- the amount of coverage is typically based on an estimate of the employee’s value to the company,
- the business pays the premium and is the owner of the policy,
- the company appears as the beneficiary, collecting the benefit in a lump sum in the event that the key employee dies.
Making arrangements with an insurance or benefits professional and a lawyer is critical, since key employee insurance has legal and tax implications.
Charitable Giving through Life Insurance
If there is a charity in which you would like to really make a difference, you might want to consider the option of leaving life insurance proceeds to a favorite charity.
What are some of the advantages?
- With a life insurance policy, the proceeds are guaranteed. Of course, it is very important to remember that any guarantee is based solely on the assets and financial ability of the company that issues the insurance policy.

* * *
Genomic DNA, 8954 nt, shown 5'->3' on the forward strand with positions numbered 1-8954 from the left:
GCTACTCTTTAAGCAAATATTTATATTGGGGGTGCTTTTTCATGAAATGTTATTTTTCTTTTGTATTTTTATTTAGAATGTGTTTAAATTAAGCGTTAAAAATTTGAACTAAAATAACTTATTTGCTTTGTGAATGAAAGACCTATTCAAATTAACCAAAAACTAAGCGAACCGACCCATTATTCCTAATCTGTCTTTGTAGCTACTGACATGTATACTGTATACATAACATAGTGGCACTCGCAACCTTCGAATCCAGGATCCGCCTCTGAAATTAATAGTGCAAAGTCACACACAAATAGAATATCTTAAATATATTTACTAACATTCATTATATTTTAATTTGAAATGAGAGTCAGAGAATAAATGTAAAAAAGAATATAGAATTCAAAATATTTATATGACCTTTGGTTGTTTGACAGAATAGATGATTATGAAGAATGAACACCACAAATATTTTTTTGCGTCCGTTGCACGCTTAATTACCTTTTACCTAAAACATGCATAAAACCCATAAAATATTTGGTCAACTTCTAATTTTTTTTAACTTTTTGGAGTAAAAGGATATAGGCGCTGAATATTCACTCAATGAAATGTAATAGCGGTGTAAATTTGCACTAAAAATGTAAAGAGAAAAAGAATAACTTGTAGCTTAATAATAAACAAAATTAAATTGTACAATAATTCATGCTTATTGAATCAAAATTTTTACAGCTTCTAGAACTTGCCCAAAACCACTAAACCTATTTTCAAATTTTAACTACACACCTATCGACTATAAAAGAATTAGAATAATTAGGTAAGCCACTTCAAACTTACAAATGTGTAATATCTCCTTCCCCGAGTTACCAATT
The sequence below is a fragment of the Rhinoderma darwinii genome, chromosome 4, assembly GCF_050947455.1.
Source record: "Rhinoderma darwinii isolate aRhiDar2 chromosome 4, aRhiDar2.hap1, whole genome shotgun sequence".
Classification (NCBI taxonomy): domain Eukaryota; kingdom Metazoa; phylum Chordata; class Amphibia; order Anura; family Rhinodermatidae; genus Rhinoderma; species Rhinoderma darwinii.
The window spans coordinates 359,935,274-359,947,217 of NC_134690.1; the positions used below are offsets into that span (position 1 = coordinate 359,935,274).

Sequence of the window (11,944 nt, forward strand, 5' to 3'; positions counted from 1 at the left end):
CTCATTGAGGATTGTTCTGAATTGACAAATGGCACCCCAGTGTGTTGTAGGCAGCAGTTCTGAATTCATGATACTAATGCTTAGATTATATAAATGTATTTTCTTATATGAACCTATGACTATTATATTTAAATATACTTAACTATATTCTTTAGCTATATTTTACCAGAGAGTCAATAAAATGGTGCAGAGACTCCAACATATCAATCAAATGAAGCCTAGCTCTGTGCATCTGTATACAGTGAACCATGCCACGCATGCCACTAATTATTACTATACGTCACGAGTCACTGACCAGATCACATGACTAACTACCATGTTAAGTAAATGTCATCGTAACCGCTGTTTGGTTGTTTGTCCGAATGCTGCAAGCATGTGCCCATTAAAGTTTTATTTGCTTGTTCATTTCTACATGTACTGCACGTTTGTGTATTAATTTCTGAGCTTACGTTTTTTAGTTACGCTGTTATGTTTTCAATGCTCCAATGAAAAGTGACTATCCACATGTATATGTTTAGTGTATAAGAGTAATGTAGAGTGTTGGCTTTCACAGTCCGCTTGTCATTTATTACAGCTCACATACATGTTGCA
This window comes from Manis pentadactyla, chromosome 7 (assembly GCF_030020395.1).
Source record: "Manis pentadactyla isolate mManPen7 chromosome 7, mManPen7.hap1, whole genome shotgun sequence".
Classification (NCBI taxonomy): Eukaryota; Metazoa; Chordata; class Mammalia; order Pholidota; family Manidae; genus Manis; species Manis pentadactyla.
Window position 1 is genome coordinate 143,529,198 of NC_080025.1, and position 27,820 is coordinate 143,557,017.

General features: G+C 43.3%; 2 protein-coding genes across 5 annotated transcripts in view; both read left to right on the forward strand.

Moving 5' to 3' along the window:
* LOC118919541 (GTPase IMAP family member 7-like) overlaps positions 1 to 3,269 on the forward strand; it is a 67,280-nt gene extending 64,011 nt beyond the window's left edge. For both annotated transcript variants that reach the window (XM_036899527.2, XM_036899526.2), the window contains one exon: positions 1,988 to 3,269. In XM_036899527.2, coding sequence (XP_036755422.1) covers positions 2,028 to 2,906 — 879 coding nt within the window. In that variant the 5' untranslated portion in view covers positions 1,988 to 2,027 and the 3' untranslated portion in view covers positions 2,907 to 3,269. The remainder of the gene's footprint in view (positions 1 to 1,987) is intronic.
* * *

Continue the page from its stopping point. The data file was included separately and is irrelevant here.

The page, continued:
- You pay the premium in monthly installments which can may be tax deductible as a charitable contribution.
- A small outlay creates a meaningful amount.
- Your other assets are not affected.
- Life insurance proceeds are not subject to federal taxes or included in probate.
If this sounds like an interesting idea for you to pursue; discuss it with your professional insurance agent or financial planner. You may also need to seek the advice of an attorney.
Should I Contribute to my 401(k) Plan at Work?
A 401(k) plan is a qualified employer-sponsored retirement savings plan. Employee participation is up to each individual employee. There are definite benefits to both the employer and the employee.